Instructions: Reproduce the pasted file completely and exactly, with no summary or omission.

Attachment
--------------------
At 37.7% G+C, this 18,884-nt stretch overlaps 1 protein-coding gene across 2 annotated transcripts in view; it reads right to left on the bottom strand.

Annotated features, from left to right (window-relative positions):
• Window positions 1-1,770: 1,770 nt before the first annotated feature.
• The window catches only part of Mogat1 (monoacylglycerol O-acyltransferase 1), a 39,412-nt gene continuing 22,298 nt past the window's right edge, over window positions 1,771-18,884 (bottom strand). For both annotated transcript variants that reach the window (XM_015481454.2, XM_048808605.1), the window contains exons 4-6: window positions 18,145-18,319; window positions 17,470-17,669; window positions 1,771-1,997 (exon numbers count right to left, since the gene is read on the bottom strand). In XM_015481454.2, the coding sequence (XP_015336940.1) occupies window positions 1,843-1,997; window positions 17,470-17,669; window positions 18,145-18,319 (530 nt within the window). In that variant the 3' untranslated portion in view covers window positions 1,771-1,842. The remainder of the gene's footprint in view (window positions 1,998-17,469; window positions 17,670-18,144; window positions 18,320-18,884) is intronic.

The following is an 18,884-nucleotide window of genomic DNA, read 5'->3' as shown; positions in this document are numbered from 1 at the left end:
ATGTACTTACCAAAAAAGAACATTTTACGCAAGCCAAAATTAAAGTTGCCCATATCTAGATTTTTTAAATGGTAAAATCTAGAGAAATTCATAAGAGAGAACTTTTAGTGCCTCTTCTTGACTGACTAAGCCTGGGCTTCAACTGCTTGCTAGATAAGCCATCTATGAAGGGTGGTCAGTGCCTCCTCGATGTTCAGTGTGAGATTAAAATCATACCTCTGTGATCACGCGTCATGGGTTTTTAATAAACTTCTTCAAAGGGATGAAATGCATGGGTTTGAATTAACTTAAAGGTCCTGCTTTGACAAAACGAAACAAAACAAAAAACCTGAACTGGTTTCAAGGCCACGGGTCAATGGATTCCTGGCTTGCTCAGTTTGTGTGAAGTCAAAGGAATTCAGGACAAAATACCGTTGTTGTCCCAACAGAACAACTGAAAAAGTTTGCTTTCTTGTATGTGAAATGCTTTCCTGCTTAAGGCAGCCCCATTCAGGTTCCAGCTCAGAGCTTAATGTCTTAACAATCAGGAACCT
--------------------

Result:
At 37.7% G+C, this 18,884-nt stretch overlaps 1 protein-coding gene across 2 annotated transcripts in view; it reads right to left on the bottom strand.

Annotated features, from left to right (window-relative positions):
• Window positions 1-1,770: 1,770 nt before the first annotated feature.
• The window catches only part of Mogat1 (monoacylglycerol O-acyltransferase 1), a 39,412-nt gene continuing 22,298 nt past the window's right edge, over window positions 1,771-18,884 (bottom strand). For both annotated transcript variants that reach the window (XM_015481454.2, XM_048808605.1), the window contains exons 4-6: window positions 18,145-18,319; window positions 17,470-17,669; window positions 1,771-1,997 (exon numbers count right to left, since the gene is read on the bottom strand). In XM_015481454.2, the coding sequence (XP_015336940.1) occupies window positions 1,843-1,997; window positions 17,470-17,669; window positions 18,145-18,319 (530 nt within the window). In that variant the 3' untranslated portion in view covers window positions 1,771-1,842. The remainder of the gene's footprint in view (window positions 1,998-17,469; window positions 17,670-18,144; window positions 18,320-18,884) is intronic.

The following is an 18,884-nucleotide window of genomic DNA, read 5'->3' as shown; positions in this document are numbered from 1 at the left end:
ATGTACTTACCAAAAAAGAACATTTTACGCAAGCCAAAATTAAAGTTGCCCATATCTAGATTTTTTAAATGGTAAAATCTAGAGAAATTCATAAGAGAGAACTTTTAGTGCCTCTTCTTGACTGACTAAGCCTGGGCTTCAACTGCTTGCTAGATAAGCCATCTATGAAGGGTGGTCAGTGCCTCCTCGATGTTCAGTGTGAGATTAAAATCATACCTCTGTGATCACGCGTCATGGGTTTTTAATAAACTTCTTCAAAGGGATGAAATGCATGGGTTTGAATTAACTTAAAGGTCCTGCTTTGACAAAACGAAACAAAACAAAAAACCTGAACTGGTTTCAAGGCCACGGGTCAATGGATTCCTGGCTTGCTCAGTTTGTGTGAAGTCAAAGGAATTCAGGACAAAATACCGTTGTTGTCCCAACAGAACAACTGAAAAAGTTTGCTTTCTTGTATGTGAAATGCTTTCCTGCTTAAGGCAGCCCCATTCAGGTTCCAGCTCAGAGCTTAATGTCTTAACAATCAGGAACCT